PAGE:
Preparing to Make an Impact
PROVO, Utah – May 30, 2018 – Megdalynn Fisher is ready to make a difference in the world—not by the thousands but by the millions.
With personal trials involving her mental health, breast cancer, loads of debt, and her husband failing to get residency after medical school, Fisher relied on Heavenly Father to guide her through. These experiences and guidance led Fisher to her first year in the BYU Marriott MPA program, where she is one step closer to making a lasting impact.
The Orem, Utah, native is a full-time student in addition to being a mom of four kids. When it comes to work and life balance, Fisher’s family is her priority, but school is also important, so Fisher has learned to rely on communication, trust, and faith.
“Meg brings a great energy to class discussions,” says Robert Christensen, Romney Institute associate professor. “She comes prepared not only to share her insights but also to learn from others’ perspectives as well. She understands and promotes graduate-level dialogue.”
During her first semester in the MPA program, Fisher was put into teams for several of her classes. Fisher’s past experiences of working in professional and volunteer teams typically ended with her doing all of the work, but that was not the case for her MPA teams.
“We worked together, and everyone pulled their weight,” Fisher says. “It was amazing. We were tight-knit and supported each other. I anticipate the people on those teams will be my friends for the rest of my life.”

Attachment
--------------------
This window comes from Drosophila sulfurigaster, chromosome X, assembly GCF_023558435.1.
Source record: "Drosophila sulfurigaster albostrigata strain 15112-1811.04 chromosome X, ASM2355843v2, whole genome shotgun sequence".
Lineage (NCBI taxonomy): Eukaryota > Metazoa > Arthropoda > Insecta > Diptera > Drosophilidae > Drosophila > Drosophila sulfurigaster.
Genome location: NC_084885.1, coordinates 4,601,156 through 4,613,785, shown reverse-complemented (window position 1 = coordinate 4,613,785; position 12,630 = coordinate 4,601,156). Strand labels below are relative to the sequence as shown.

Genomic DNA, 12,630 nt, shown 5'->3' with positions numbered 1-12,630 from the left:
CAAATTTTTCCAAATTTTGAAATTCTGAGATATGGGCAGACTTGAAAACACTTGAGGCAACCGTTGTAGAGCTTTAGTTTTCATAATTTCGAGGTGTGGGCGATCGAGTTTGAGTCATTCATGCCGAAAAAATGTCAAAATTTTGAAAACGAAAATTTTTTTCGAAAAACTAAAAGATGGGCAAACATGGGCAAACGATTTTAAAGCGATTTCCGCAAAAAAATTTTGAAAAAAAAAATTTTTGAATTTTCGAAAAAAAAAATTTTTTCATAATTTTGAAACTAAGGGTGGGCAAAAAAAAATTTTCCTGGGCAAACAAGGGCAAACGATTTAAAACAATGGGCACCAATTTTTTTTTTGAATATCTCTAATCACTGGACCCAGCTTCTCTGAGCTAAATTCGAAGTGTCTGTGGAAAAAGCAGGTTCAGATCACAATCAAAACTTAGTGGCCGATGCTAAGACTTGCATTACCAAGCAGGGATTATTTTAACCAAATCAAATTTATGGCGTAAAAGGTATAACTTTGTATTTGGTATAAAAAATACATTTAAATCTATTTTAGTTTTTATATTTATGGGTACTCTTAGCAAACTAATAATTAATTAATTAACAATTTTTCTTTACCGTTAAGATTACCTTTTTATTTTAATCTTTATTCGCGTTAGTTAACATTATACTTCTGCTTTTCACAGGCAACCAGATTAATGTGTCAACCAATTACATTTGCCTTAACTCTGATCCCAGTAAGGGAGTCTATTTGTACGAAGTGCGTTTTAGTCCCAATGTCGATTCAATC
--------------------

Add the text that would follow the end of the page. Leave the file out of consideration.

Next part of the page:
Listening to Heavenly Father not only directed Fisher to go back to school, it also physically saved her life. Right before Fisher was diagnosed with breast cancer, she was prompted to start working out and getting healthy. Exercise became her medicine and made dealing with health issues a lot easier—it was all interwoven.
During the years of treatment and the time her husband was unable to find residency, Fisher saw first-hand how the medical field functions and realized that, while being a doctor is a wonderful way to make a difference, she was not a fan of how the system operated.
“I started wondering if I could have a bigger impact if I approach this from a different angle than actually getting medical training and helping people with their problems one on one,” Fisher says.
Fisher has always loved economics, so when she discovered the field of healthcare in economics, she thought to herself, “This is it!” She plans to use economics to study the healthcare system and make improvements, whether it’s through research in a specific diagnosis or different processes in hospitals.
While she does not have a certain path to accomplish her goals yet, Fisher has a several options she feels comfortable with: moving into the healthcare industry as a consultant, working with healthcare policy in the state, getting a PhD to do research and teach, or a combination.
“Doctors influence hundreds and thousands of lives by the time they retire,” Fisher says. “I want to take it to the next level—I want to influence millions.”
Media Contact: Jordan Christiansen (801) 422-8938
Writer: Emily Colon